Caroline Henry Art Blog
It has been almost three-fourths of a year since I retired from my teaching job, and I am still working on organizing my day without the job schedule dictating any of my time. For years I grabbed painting time when I could in the early morning hours or on weekends, and I plunged in deeply during vacations. From something I wrote during that time:
I'd been growing hungrier and gungrier to paint those last few weeks. At last summer break spread out like a pool of time. I dived in and have only just come up for air The flavor of pigment spreading on we paper was almost too sweet to bear. Shadows, rich and dark like chocolate, formed in sensual delight giving depth to flat planes. Greens as crisp as new lettuce, reds juicy as summer tomatoes,....
And so on it went. Now time management is a different problem entirely. The tyranny of freedom, so to speak. As many hours available to art pursuits as I so choose, within the framework of a life's normal contacts and commitments. I've been playing catch-up on a lot of items in my life which sort of piled up in the last couple of years when my job's demands actually intensified--no acting retired on the job as a few folks manage to do. While I have stepped up the time in which I make art, market, build art contacts, and such, I haven't established a routine schedule of any kind. It is my nature to make a list, establish a structure, etc. I'm not right brained enough to be happily random.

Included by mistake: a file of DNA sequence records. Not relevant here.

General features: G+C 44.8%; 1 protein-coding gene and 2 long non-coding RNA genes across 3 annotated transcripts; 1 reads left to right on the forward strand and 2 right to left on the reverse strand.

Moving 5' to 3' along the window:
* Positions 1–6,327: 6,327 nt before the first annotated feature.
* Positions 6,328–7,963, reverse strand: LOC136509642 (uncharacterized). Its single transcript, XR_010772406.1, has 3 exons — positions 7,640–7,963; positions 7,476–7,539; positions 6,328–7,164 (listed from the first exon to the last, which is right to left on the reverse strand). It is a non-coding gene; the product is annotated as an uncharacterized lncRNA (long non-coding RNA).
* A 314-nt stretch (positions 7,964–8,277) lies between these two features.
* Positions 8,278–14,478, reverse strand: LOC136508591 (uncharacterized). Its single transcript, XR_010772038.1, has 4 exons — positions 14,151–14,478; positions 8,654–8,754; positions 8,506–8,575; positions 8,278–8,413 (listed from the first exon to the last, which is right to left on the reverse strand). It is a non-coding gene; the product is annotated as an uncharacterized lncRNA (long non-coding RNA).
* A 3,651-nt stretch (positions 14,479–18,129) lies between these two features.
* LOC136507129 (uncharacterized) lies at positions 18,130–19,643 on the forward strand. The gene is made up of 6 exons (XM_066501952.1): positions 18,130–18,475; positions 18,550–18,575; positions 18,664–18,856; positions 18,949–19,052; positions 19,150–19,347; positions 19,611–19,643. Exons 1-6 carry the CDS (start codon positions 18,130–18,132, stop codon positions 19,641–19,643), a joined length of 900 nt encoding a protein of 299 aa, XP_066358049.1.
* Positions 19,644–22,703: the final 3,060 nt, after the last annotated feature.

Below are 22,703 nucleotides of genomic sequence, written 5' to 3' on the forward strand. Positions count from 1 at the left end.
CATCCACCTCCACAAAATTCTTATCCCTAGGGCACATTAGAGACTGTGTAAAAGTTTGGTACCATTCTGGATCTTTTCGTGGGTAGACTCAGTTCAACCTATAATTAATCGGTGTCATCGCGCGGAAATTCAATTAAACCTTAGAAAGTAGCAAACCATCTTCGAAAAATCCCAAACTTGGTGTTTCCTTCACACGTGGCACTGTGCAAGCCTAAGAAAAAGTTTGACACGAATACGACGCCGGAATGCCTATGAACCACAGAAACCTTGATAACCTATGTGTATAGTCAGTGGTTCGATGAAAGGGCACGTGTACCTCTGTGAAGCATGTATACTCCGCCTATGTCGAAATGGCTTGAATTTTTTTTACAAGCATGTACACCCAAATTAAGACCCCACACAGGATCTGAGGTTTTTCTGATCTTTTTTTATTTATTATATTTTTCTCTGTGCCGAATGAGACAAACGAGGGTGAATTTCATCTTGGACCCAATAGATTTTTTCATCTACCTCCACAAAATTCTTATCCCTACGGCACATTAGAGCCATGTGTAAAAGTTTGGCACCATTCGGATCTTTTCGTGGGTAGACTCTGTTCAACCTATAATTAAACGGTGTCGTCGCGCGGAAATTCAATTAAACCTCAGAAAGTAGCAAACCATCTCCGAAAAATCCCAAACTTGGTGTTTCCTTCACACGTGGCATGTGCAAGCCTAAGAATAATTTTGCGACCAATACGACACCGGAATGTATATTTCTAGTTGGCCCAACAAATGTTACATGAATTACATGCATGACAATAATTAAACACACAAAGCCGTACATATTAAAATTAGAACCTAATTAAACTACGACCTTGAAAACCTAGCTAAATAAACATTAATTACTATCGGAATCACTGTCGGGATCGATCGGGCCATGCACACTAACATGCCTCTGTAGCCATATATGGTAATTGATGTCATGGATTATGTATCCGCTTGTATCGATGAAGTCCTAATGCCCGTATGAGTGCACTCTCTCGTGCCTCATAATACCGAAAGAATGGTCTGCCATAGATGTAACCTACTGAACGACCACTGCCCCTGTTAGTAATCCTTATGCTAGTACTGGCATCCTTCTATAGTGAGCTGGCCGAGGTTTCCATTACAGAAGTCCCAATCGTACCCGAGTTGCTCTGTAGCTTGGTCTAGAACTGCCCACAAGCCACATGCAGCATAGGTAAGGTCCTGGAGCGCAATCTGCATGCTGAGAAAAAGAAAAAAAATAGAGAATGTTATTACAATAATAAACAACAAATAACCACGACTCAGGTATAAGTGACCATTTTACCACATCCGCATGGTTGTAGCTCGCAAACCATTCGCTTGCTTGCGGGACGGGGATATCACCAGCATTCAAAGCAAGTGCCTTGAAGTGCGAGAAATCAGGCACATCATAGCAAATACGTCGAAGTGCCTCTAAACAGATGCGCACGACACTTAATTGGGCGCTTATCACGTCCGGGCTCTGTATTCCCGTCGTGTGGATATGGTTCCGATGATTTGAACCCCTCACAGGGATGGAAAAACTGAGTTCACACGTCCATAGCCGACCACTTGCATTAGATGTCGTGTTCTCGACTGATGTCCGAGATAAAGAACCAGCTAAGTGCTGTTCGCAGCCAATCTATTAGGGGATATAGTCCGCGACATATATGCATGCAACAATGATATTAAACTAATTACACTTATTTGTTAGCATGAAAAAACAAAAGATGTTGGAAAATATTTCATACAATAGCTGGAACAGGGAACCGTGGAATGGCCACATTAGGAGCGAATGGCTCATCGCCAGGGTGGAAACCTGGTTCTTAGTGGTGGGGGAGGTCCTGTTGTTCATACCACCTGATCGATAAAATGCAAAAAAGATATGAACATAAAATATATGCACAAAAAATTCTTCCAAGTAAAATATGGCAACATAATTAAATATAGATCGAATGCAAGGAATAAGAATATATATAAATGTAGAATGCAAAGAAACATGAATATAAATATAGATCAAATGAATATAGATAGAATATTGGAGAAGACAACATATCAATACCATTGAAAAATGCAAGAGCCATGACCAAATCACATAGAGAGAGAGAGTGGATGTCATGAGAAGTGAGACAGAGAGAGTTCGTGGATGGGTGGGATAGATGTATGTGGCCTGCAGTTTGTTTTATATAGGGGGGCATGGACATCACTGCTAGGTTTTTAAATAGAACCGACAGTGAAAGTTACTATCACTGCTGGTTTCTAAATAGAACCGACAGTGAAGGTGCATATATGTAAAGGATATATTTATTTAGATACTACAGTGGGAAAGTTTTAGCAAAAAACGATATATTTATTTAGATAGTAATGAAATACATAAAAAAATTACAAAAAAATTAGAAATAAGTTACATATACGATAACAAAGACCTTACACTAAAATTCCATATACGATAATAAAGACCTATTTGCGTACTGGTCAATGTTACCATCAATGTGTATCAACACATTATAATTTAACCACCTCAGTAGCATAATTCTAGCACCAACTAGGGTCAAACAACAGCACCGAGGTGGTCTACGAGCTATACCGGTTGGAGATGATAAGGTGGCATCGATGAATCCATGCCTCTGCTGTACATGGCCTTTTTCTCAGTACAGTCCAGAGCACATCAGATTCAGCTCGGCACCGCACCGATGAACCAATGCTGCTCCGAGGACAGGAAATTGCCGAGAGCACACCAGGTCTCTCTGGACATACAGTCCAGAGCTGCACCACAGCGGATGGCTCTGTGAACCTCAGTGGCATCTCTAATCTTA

I'm wondering how other artists whose time is entirely self-scheduled organized their lives to find an appropriate balance between creative activity, marketing, other art related activities, and the rest of life.
The photo is a view of my studio, which is in my home with the potential for distraction therein, with the symbolic presence of our antique clock.